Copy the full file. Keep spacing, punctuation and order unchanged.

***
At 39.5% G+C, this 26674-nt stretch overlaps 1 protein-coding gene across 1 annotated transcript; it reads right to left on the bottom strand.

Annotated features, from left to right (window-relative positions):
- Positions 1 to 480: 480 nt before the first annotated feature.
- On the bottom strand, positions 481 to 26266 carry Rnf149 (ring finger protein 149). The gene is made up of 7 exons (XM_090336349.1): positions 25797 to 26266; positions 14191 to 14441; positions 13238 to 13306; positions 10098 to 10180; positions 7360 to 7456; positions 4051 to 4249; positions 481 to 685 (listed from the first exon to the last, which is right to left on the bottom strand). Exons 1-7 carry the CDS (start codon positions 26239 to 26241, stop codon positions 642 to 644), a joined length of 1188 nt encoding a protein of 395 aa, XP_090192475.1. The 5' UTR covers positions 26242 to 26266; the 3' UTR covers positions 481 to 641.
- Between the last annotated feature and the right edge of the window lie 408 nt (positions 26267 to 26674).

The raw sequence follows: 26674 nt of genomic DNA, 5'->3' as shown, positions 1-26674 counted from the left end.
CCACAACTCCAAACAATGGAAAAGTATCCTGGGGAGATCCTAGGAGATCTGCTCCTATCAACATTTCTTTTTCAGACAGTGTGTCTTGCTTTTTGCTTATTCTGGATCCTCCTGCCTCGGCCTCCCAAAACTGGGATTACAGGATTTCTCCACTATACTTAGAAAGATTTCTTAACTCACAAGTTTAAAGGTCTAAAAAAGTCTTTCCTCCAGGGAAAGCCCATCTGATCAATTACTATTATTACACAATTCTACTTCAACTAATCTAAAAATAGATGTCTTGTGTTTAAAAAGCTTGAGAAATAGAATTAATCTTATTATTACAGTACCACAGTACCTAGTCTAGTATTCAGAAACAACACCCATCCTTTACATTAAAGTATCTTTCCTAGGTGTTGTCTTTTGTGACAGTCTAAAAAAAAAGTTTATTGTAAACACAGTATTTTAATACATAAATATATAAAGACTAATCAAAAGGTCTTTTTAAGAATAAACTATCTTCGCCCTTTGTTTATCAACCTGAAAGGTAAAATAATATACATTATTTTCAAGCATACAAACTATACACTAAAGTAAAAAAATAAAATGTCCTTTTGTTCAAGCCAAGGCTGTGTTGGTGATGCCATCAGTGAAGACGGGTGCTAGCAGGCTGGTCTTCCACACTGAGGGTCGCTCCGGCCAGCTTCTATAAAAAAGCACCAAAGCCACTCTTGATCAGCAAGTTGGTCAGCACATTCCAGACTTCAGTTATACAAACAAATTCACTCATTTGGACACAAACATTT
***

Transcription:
At 39.5% G+C, this 26674-nt stretch overlaps 1 protein-coding gene across 1 annotated transcript; it reads right to left on the bottom strand.

Annotated features, from left to right (window-relative positions):
- Positions 1 to 480: 480 nt before the first annotated feature.
- On the bottom strand, positions 481 to 26266 carry Rnf149 (ring finger protein 149). The gene is made up of 7 exons (XM_090336349.1): positions 25797 to 26266; positions 14191 to 14441; positions 13238 to 13306; positions 10098 to 10180; positions 7360 to 7456; positions 4051 to 4249; positions 481 to 685 (listed from the first exon to the last, which is right to left on the bottom strand). Exons 1-7 carry the CDS (start codon positions 26239 to 26241, stop codon positions 642 to 644), a joined length of 1188 nt encoding a protein of 395 aa, XP_090192475.1. The 5' UTR covers positions 26242 to 26266; the 3' UTR covers positions 481 to 641.
- Between the last annotated feature and the right edge of the window lie 408 nt (positions 26267 to 26674).

The raw sequence follows: 26674 nt of genomic DNA, 5'->3' as shown, positions 1-26674 counted from the left end.
CCACAACTCCAAACAATGGAAAAGTATCCTGGGGAGATCCTAGGAGATCTGCTCCTATCAACATTTCTTTTTCAGACAGTGTGTCTTGCTTTTTGCTTATTCTGGATCCTCCTGCCTCGGCCTCCCAAAACTGGGATTACAGGATTTCTCCACTATACTTAGAAAGATTTCTTAACTCACAAGTTTAAAGGTCTAAAAAAGTCTTTCCTCCAGGGAAAGCCCATCTGATCAATTACTATTATTACACAATTCTACTTCAACTAATCTAAAAATAGATGTCTTGTGTTTAAAAAGCTTGAGAAATAGAATTAATCTTATTATTACAGTACCACAGTACCTAGTCTAGTATTCAGAAACAACACCCATCCTTTACATTAAAGTATCTTTCCTAGGTGTTGTCTTTTGTGACAGTCTAAAAAAAAAGTTTATTGTAAACACAGTATTTTAATACATAAATATATAAAGACTAATCAAAAGGTCTTTTTAAGAATAAACTATCTTCGCCCTTTGTTTATCAACCTGAAAGGTAAAATAATATACATTATTTTCAAGCATACAAACTATACACTAAAGTAAAAAAATAAAATGTCCTTTTGTTCAAGCCAAGGCTGTGTTGGTGATGCCATCAGTGAAGACGGGTGCTAGCAGGCTGGTCTTCCACACTGAGGGTCGCTCCGGCCAGCTTCTATAAAAAAGCACCAAAGCCACTCTTGATCAGCAAGTTGGTCAGCACATTCCAGACTTCAGTTATACAAACAAATTCACTCATTTGGACACAAACATTT